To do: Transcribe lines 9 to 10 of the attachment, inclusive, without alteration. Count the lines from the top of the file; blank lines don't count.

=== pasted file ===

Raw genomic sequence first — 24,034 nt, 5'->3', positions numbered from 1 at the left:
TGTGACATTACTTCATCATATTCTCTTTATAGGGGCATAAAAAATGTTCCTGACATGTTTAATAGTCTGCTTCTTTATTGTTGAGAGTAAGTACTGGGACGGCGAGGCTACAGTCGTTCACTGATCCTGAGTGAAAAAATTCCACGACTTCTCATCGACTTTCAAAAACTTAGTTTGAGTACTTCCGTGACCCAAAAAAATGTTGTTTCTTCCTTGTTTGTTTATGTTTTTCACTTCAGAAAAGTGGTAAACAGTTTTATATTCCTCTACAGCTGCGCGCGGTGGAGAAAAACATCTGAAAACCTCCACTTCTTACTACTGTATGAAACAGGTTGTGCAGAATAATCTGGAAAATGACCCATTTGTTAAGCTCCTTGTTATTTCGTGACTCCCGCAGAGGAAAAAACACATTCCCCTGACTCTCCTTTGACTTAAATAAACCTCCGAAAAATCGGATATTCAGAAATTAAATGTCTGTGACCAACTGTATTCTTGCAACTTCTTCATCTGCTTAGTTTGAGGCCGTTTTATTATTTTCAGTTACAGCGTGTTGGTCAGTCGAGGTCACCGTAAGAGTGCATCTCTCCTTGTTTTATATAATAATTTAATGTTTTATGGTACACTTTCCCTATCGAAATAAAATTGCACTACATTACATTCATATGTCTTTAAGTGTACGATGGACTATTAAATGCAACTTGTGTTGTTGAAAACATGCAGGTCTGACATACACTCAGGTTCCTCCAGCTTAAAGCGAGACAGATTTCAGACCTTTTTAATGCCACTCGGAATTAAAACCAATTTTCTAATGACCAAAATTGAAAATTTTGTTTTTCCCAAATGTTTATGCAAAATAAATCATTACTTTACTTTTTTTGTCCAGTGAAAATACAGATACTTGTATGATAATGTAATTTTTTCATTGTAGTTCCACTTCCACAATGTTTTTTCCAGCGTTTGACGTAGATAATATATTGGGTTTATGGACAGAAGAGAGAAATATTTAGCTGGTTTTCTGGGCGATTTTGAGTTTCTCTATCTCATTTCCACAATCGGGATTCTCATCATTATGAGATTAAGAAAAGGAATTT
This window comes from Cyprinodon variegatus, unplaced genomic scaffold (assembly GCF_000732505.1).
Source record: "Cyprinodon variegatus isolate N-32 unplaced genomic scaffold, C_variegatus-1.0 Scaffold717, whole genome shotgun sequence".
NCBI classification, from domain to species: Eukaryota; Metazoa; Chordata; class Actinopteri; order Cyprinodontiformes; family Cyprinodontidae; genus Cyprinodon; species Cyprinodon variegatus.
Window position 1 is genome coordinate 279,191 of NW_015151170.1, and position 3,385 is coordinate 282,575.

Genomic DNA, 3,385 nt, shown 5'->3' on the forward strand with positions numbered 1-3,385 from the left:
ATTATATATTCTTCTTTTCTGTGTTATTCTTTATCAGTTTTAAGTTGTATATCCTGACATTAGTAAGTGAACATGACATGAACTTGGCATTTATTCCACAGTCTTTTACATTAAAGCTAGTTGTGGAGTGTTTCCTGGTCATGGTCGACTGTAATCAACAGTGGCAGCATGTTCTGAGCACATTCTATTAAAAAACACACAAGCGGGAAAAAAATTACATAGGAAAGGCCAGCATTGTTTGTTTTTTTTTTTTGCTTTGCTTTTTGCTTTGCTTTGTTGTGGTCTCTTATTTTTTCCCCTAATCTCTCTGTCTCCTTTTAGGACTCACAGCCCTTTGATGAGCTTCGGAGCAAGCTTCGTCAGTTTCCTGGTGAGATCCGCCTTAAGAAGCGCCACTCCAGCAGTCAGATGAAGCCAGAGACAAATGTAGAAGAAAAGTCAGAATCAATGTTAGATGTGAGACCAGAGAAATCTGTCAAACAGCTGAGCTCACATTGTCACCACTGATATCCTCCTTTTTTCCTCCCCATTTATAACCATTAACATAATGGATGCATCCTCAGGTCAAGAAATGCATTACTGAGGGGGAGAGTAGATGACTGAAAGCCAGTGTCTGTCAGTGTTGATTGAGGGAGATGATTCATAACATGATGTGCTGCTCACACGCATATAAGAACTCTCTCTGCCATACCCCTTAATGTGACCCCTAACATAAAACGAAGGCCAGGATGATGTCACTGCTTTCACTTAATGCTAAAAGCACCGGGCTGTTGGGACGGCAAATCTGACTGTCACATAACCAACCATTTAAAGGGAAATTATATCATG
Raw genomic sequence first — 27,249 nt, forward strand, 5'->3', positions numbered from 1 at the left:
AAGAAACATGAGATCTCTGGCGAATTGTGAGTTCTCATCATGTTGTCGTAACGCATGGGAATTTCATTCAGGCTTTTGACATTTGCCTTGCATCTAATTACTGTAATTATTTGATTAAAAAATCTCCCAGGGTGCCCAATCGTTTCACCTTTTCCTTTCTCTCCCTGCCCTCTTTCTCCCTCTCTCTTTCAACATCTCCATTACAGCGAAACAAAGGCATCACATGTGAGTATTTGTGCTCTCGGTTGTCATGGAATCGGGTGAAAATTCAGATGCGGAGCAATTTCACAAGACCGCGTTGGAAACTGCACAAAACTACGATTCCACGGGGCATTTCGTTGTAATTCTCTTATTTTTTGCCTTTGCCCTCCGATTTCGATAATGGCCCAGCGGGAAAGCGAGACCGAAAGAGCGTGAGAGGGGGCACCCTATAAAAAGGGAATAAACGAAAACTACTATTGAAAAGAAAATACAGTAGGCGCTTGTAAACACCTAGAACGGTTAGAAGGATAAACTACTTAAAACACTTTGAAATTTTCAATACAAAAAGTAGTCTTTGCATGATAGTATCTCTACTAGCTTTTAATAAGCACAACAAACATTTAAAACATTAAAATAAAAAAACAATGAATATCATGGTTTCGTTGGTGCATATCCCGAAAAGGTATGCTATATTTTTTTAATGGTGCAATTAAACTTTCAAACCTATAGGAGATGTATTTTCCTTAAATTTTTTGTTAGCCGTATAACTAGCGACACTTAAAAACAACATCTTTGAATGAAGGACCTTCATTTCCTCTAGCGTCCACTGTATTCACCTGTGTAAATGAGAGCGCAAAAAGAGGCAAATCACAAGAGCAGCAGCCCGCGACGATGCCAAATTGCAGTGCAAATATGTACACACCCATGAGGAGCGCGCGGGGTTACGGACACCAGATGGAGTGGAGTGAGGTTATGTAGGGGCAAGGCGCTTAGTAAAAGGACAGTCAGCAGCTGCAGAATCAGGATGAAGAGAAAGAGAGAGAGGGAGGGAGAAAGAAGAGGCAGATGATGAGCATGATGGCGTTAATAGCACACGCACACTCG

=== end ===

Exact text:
Raw genomic sequence first — 27,249 nt, forward strand, 5'->3', positions numbered from 1 at the left:
AAGAAACATGAGATCTCTGGCGAATTGTGAGTTCTCATCATGTTGTCGTAACGCATGGGAATTTCATTCAGGCTTTTGACATTTGCCTTGCATCTAATTACTGTAATTATTTGATTAAAAAATCTCCCAGGGTGCCCAATCGTTTCACCTTTTCCTTTCTCTCCCTGCCCTCTTTCTCCCTCTCTCTTTCAACATCTCCATTACAGCGAAACAAAGGCATCACATGTGAGTATTTGTGCTCTCGGTTGTCATGGAATCGGGTGAAAATTCAGATGCGGAGCAATTTCACAAGACCGCGTTGGAAACTGCACAAAACTACGATTCCACGGGGCATTTCGTTGTAATTCTCTTATTTTTTGCCTTTGCCCTCCGATTTCGATAATGGCCCAGCGGGAAAGCGAGACCGAAAGAGCGTGAGAGGGGGCACCCTATAAAAAGGGAATAAACGAAAACTACTATTGAAAAGAAAATACAGTAGGCGCTTGTAAACACCTAGAACGGTTAGAAGGATAAACTACTTAAAACACTTTGAAATTTTCAATACAAAAAGTAGTCTTTGCATGATAGTATCTCTACTAGCTTTTAATAAGCACAACAAACATTTAAAACATTAAAATAAAAAAACAATGAATATCATGGTTTCGTTGGTGCATATCCCGAAAAGGTATGCTATATTTTTTTAATGGTGCAATTAAACTTTCAAACCTATAGGAGATGTATTTTCCTTAAATTTTTTGTTAGCCGTATAACTAGCGACACTTAAAAACAACATCTTTGAATGAAGGACCTTCATTTCCTCTAGCGTCCACTGTATTCACCTGTGTAAATGAGAGCGCAAAAAGAGGCAAATCACAAGAGCAGCAGCCCGCGACGATGCCAAATTGCAGTGCAAATATGTACACACCCATGAGGAGCGCGCGGGGTTACGGACACCAGATGGAGTGGAGTGAGGTTATGTAGGGGCAAGGCGCTTAGTAAAAGGACAGTCAGCAGCTGCAGAATCAGGATGAAGAGAAAGAGAGAGAGGGAGGGAGAAAGAAGAGGCAGATGATGAGCATGATGGCGTTAATAGCACACGCACACTCG